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Help me make my decision with Trek Domane

Old 05-22-20, 04:18 PM
  #1  
carferna
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Help me make my decision with Trek Domane

I used to be a occasional rider but, lately have taken up to cycling. I purchased an ebike last year that I ride for fun. I bought the ebike on a whim without having ridden one before. When I got it, it wasn't as fun as I thought. Bike is too heavy to ride in manual mode(about 60 lbs). Long story short...I am in the market this year for a new bike that is comfortable and light. I do like road bikes but don't like the aggressive riding stance of the typical road bike. I think I have narrowed the bike that I want and I steering more towards Trek because I get additional financial incentives. I found the Trek Domane to be in the category of what I am looking for especially because of it's non aggressive riding geometry. First question, do i buy a size lower than recommended so I can keep myself more upright when riding? I am 5'11" that is a size 56 but I feel I will be more comfortable with a size 54. The Aluminum Domane AL2 seems also as light as the carbon domane SL4 or SL5. I know the AL2 has a lower grade shimano gear system compared to the SL. I really don't change my gears as frequently as the Pro's would so I don't care too much about the shifting. But once it is seating on a gear I want it being very smooth. Additionally, the SL has the ISO speed which the AL2 does not have. I need you folks to tell me how much difference does the ISO speed really make? Does it make a significance difference if you are riding on the side walk and you hit those concrete joints. I casually ride so speed to me is not a priority. Eventually, would like to do group rides, so am needing a descent bike. Right now, I am leaning more on SL4 or SL5 but haven't really got an opportunity to ride any bike because stores are no longer doing test rides in this Covid climate. For the folks out there, that have ridden these bikes, tell me your experience. If you are the Plano, TX area and would like to swap with my ebike for a day or two let me know.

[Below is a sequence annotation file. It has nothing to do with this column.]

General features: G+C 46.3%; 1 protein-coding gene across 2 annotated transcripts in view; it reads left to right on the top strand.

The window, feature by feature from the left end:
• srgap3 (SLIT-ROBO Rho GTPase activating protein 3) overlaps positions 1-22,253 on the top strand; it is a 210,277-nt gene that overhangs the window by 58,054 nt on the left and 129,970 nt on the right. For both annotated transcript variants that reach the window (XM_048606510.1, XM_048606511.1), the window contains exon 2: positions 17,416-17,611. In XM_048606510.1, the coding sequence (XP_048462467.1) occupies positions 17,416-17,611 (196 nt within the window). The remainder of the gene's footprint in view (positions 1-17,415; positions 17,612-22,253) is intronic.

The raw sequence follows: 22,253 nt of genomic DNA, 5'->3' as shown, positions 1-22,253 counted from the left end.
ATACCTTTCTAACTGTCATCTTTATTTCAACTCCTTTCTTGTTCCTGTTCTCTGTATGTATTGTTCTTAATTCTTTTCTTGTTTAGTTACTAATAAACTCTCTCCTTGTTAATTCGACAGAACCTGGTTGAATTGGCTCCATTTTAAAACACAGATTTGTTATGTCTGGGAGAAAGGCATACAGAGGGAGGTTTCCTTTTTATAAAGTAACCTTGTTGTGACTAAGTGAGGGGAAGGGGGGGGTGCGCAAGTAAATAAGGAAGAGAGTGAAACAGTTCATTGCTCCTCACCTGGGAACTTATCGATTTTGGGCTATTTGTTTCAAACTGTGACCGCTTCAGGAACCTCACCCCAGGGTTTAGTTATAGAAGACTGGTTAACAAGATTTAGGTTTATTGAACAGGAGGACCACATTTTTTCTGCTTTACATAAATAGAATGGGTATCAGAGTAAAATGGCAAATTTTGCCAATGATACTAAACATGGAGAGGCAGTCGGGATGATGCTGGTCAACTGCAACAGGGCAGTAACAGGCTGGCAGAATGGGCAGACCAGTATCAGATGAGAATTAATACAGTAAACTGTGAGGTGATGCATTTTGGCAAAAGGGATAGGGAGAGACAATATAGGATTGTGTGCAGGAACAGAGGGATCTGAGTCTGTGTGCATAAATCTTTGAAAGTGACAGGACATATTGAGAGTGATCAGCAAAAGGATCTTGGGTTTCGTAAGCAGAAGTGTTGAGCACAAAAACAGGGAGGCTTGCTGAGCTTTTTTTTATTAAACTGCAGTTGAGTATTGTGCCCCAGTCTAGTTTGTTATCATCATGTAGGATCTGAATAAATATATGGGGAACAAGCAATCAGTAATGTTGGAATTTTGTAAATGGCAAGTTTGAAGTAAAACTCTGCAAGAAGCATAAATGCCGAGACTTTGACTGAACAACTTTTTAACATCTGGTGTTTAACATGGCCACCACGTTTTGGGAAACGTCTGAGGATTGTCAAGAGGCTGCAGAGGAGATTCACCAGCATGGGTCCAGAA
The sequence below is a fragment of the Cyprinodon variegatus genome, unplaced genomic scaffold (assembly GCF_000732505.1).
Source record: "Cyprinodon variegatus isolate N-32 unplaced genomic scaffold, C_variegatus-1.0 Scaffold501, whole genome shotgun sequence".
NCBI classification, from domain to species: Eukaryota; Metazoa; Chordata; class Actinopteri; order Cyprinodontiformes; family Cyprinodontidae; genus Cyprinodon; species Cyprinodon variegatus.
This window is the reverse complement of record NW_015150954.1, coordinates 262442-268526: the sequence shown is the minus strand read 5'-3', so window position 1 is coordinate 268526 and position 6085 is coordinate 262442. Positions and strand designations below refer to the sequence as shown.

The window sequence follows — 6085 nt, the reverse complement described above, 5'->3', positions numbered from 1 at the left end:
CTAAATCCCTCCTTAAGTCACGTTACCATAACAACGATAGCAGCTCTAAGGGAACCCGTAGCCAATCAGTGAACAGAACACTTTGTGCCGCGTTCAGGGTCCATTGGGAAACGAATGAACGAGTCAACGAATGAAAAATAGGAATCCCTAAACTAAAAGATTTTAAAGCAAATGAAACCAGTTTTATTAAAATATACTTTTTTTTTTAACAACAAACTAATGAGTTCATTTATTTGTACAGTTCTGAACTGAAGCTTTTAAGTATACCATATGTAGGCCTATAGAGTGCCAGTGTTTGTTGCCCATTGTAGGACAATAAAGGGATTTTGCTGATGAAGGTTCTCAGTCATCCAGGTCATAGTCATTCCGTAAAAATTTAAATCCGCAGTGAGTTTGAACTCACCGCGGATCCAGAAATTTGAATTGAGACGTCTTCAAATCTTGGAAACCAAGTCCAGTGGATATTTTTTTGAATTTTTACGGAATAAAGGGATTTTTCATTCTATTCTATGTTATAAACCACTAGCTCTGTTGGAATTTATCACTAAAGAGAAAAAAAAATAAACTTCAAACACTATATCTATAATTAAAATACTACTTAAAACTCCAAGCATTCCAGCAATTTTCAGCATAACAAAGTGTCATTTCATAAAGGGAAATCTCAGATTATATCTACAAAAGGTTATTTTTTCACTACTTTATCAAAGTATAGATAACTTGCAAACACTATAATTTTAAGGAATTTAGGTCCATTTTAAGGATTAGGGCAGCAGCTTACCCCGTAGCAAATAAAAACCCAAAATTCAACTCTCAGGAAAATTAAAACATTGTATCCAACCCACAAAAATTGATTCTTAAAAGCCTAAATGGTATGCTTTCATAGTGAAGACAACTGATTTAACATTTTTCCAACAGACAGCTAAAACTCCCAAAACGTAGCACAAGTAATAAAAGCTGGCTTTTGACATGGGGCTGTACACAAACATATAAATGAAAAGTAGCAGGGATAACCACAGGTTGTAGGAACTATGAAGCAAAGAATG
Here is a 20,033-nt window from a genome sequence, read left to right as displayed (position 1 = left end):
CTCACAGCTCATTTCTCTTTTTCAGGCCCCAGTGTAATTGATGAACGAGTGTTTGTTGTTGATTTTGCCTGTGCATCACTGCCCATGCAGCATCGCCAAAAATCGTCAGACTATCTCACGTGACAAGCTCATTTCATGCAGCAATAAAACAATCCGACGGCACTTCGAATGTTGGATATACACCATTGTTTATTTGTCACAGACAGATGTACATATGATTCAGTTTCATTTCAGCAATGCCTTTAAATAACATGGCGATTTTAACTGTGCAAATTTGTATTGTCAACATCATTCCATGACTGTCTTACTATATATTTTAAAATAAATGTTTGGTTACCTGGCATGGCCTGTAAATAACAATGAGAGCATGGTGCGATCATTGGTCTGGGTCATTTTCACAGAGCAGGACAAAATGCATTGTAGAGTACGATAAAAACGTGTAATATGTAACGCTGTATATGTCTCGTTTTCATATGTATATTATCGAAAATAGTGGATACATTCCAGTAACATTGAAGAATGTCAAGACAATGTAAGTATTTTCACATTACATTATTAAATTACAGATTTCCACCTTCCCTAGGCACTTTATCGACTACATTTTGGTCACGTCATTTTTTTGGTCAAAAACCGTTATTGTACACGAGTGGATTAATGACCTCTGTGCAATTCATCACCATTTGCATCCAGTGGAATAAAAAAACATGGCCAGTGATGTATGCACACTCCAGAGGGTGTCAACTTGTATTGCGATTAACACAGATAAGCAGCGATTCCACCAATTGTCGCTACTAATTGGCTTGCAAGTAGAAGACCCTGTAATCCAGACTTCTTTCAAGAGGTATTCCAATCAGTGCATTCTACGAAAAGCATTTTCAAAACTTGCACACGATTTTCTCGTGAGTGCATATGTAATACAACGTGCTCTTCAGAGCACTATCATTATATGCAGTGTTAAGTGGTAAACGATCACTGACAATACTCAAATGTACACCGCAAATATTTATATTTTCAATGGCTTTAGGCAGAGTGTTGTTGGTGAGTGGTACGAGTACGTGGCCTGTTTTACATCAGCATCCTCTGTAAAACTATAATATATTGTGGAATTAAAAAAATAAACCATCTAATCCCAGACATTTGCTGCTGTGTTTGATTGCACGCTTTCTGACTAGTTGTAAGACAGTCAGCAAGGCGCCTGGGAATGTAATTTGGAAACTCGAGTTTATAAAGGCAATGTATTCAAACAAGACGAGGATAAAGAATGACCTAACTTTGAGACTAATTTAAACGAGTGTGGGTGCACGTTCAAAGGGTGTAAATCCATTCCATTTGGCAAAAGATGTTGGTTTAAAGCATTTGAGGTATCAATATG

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Old 05-22-20, 04:54 PM
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Mulberry20
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You are way too tall for a 54 my girlfriend rides a 54 and she is 5í7.
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Old 05-22-20, 05:03 PM
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Gconan
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Buy the correct size. Get the idea of buying the incorrect size out of your head, with all due respect.